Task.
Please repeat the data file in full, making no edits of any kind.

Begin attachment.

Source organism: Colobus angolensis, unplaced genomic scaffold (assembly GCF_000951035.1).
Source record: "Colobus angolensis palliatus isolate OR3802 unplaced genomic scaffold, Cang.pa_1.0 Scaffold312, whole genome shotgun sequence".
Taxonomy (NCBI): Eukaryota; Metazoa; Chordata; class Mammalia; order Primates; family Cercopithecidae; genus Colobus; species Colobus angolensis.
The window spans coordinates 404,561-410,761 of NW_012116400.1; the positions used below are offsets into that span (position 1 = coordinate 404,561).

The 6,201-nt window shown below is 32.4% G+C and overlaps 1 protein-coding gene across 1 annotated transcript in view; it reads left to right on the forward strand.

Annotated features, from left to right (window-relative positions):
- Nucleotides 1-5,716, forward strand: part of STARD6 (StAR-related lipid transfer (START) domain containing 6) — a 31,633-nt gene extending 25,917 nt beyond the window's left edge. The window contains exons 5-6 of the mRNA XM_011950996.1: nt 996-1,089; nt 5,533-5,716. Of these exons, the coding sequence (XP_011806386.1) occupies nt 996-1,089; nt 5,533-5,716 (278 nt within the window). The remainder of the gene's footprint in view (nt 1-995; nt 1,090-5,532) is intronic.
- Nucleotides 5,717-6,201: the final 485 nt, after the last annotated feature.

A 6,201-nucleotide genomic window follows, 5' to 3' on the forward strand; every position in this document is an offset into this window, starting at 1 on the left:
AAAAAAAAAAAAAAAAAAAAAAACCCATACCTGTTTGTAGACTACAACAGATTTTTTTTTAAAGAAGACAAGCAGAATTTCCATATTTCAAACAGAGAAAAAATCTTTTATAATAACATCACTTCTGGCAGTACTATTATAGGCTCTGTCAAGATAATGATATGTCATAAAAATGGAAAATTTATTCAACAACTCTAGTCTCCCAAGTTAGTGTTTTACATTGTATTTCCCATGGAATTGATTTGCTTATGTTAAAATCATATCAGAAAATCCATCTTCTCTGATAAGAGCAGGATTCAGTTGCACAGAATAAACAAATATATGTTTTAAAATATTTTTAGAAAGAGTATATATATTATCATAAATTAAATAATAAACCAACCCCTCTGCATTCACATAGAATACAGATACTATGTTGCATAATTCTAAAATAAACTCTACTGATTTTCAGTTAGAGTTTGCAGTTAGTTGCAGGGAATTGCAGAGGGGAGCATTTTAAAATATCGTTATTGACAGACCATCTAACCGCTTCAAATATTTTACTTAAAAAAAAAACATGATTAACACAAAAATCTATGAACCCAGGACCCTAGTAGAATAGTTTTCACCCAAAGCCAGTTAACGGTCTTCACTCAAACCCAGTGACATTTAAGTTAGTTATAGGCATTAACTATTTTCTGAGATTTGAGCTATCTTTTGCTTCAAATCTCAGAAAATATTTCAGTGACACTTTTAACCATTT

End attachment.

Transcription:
Source organism: Colobus angolensis, unplaced genomic scaffold (assembly GCF_000951035.1).
Source record: "Colobus angolensis palliatus isolate OR3802 unplaced genomic scaffold, Cang.pa_1.0 Scaffold312, whole genome shotgun sequence".
Taxonomy (NCBI): Eukaryota; Metazoa; Chordata; class Mammalia; order Primates; family Cercopithecidae; genus Colobus; species Colobus angolensis.
The window spans coordinates 404,561-410,761 of NW_012116400.1; the positions used below are offsets into that span (position 1 = coordinate 404,561).

The 6,201-nt window shown below is 32.4% G+C and overlaps 1 protein-coding gene across 1 annotated transcript in view; it reads left to right on the forward strand.

Annotated features, from left to right (window-relative positions):
- Nucleotides 1-5,716, forward strand: part of STARD6 (StAR-related lipid transfer (START) domain containing 6) — a 31,633-nt gene extending 25,917 nt beyond the window's left edge. The window contains exons 5-6 of the mRNA XM_011950996.1: nt 996-1,089; nt 5,533-5,716. Of these exons, the coding sequence (XP_011806386.1) occupies nt 996-1,089; nt 5,533-5,716 (278 nt within the window). The remainder of the gene's footprint in view (nt 1-995; nt 1,090-5,532) is intronic.
- Nucleotides 5,717-6,201: the final 485 nt, after the last annotated feature.

A 6,201-nucleotide genomic window follows, 5' to 3' on the forward strand; every position in this document is an offset into this window, starting at 1 on the left:
AAAAAAAAAAAAAAAAAAAAAAACCCATACCTGTTTGTAGACTACAACAGATTTTTTTTTAAAGAAGACAAGCAGAATTTCCATATTTCAAACAGAGAAAAAATCTTTTATAATAACATCACTTCTGGCAGTACTATTATAGGCTCTGTCAAGATAATGATATGTCATAAAAATGGAAAATTTATTCAACAACTCTAGTCTCCCAAGTTAGTGTTTTACATTGTATTTCCCATGGAATTGATTTGCTTATGTTAAAATCATATCAGAAAATCCATCTTCTCTGATAAGAGCAGGATTCAGTTGCACAGAATAAACAAATATATGTTTTAAAATATTTTTAGAAAGAGTATATATATTATCATAAATTAAATAATAAACCAACCCCTCTGCATTCACATAGAATACAGATACTATGTTGCATAATTCTAAAATAAACTCTACTGATTTTCAGTTAGAGTTTGCAGTTAGTTGCAGGGAATTGCAGAGGGGAGCATTTTAAAATATCGTTATTGACAGACCATCTAACCGCTTCAAATATTTTACTTAAAAAAAAAACATGATTAACACAAAAATCTATGAACCCAGGACCCTAGTAGAATAGTTTTCACCCAAAGCCAGTTAACGGTCTTCACTCAAACCCAGTGACATTTAAGTTAGTTATAGGCATTAACTATTTTCTGAGATTTGAGCTATCTTTTGCTTCAAATCTCAGAAAATATTTCAGTGACACTTTTAACCATTT